Throughout 2023, he will release "NINE BECOMES ONE" a series of nine "Chapters" each containing five newly recorded songs. The first "Chapter" NINE BECOMES ONE chapter 9 [start brave] will be released on February 19, 2023.


Earlier albums[edit]

Crookston released three CDs on his own independent label: Nobody Told Me, Michaelangelo Knew, and Rounding the Square.

Fall Down as the Rain (2004)[edit]

  • Fall Down as the Rain
  • Don't Bring Me Flowers
  • The Good Stuff
  • The Sylvan Song
  • Satisfied (Charlie and the Chocolate Factory)
  • Mostly
  • If I Say Yes
  • Dance and Sway
  • Blue
  • Little Pink
  • Poor Me / (May There Always Be Sunshine)
  • Mostly (the Chaco Canyon live mix)

Able Baker Charlie & Dog (2008)[edit]

  • The Logical Song, a cover version of a Supertramp song
  • John Jones, from the Finger Lakes Project, about an escaped slave who relocated to Elmira, New York and became part of the Underground Railroad
  • Wandering Shepherd
  • Freddy the Falcon, based on a prison inmate Crookston worked with
  • Brooklyn in July
  • Red Rooster in the Mash Pile, from the Finger Lakes Project, based on the story of a family's chickens getting drunk from the wastage of an illegal still during Prohibition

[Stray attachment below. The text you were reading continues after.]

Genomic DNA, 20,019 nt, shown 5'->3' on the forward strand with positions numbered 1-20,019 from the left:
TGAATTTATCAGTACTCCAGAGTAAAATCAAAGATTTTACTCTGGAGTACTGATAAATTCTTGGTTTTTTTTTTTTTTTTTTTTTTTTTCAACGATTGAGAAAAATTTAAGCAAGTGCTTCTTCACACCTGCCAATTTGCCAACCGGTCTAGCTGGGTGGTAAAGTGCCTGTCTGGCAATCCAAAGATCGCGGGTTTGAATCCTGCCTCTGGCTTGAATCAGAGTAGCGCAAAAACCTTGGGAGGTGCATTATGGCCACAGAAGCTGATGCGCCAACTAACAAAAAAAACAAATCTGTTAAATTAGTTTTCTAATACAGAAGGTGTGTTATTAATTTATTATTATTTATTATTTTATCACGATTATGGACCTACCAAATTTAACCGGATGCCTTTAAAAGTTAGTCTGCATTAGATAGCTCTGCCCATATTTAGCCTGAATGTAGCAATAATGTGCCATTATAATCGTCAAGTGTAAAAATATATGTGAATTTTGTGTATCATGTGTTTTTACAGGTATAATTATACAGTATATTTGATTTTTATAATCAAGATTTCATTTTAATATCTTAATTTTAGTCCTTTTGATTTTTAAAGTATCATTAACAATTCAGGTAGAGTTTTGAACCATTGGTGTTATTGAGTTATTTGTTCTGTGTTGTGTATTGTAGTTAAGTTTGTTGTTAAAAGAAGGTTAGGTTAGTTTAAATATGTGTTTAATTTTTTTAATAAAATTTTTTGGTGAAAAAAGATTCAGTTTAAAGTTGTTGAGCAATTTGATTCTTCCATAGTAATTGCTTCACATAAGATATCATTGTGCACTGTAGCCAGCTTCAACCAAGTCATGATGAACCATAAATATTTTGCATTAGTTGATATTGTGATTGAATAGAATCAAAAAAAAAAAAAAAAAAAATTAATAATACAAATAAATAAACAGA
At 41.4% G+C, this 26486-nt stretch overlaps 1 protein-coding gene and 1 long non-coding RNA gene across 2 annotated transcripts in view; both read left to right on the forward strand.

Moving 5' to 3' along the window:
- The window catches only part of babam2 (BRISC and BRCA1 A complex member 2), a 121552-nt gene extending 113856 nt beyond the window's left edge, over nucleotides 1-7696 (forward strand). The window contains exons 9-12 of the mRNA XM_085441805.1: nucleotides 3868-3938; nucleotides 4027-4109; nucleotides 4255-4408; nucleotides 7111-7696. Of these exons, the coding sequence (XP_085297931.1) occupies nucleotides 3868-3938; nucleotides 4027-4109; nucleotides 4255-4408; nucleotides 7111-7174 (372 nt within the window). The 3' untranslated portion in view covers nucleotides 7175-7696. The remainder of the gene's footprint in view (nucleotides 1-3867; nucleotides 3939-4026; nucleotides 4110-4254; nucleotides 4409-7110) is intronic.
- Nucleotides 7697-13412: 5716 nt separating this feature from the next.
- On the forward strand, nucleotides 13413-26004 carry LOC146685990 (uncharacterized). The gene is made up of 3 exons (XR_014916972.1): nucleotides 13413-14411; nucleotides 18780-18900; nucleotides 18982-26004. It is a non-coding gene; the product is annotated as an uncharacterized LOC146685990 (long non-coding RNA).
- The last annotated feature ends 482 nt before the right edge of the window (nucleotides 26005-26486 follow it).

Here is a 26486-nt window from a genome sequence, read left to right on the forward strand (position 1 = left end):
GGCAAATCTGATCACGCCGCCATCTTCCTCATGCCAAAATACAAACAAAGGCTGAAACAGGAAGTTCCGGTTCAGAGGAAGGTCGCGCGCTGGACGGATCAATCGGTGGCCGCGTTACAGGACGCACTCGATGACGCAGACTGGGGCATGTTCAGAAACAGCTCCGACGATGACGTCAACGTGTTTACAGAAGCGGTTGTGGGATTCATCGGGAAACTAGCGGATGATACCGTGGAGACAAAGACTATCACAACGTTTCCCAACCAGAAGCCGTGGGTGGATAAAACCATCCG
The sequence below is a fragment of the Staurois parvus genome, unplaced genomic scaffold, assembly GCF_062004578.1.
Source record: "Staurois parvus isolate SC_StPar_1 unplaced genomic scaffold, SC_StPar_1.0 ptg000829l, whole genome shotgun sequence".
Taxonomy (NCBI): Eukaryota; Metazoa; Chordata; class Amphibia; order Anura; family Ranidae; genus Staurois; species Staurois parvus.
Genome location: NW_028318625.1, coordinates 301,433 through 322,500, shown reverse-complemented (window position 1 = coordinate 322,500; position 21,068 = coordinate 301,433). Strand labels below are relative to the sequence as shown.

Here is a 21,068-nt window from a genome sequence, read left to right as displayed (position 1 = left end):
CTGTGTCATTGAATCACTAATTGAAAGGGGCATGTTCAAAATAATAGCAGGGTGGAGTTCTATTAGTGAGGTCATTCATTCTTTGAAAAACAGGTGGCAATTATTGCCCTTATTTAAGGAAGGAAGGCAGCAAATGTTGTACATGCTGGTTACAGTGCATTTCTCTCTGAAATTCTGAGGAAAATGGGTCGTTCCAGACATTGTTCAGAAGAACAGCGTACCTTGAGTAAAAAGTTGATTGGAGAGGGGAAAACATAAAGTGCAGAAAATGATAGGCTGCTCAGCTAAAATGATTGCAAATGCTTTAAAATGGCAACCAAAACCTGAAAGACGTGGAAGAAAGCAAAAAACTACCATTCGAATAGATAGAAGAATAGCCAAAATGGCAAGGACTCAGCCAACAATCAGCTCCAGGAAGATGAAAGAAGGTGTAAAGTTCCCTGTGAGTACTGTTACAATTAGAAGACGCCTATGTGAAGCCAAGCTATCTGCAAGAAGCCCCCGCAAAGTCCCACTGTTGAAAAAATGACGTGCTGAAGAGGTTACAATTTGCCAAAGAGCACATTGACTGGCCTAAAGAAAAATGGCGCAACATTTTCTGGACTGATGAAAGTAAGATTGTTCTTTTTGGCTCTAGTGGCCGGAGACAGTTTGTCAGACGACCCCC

• Able Baker Charlie and Dog, based on his grandfather Joe Gnap's memories of working as a Seabee to construct the runways on Tinian island that were used to launch the atomic bomb attacks on Japan.
  • Mending Walls
  • Hands Metal and Wood
  • Blue Tattoo, from the Finger Lakes Project, about an Auschwitz survivor explaining her tattoo to her young daughter.
  • Bird by Bird
  • Red Rooster in the Mash Pile (Live in Ithaca, NY)
  • The Rutabaga Curl (Live in Ithaca, NY)

Darkling & the BlueBird Jubilee (2011)[edit]

  • I Sing
  • Caitlin at the Window, about Caitlin Thomas
  • Mercy Now, by Mary Gauthier
  • Good Luck John
  • The Nazarene
  • Darkling & the BlueBird Jubilee
  • Everything Here is Good
  • Wilderness Alone
  • Blue, also on his 2004 album
  • A Friend Like You
  • To Keep You Warm
  • Darkling/BlueBird (Fear & Transcend)

Georgia I'm Here (2014)[edit]

  • Georgia I'm Here (The Invocation)
  • Riding the Train (The Dream Mix)
  • Impermanent Things
  • Tuesday Morning (For Roko)
  • Big Sky (In the Middle of Nowhere)
  • Miner in the Mourning
  • Black Dress (I'm in Love With a Woman)
  • Riding the Train (The Meter Maid Mix)
  • Pretty Saro
  • Fall Down as the Rain (2014)
  • Out On the Run (For Josie Rae)
  • Georgia I'm Here (Amen)

NINE BECOMES ONE chapter 9 [start brave] (February 19, 2023)[edit]

  • Looking for Yes
  • Blue Light
  • Photography
  • Garlic
  • Get Myself Free!


Crookston has written songs that do not appear on any of his Milgarito albums including:

  • Crooked Frame
  • Little Bit Lovely and a Little Bit Mean
  • a song based on a challenge from a friend to write a country song using the words "cheatin", "pickup truck", "beer", and "tofu"
  • / Brand new song May 2015 I'm Satisfied I've Had Enough.


  1. ^ a b Joe Crookston | Facebook Retrieved 2018-06-05.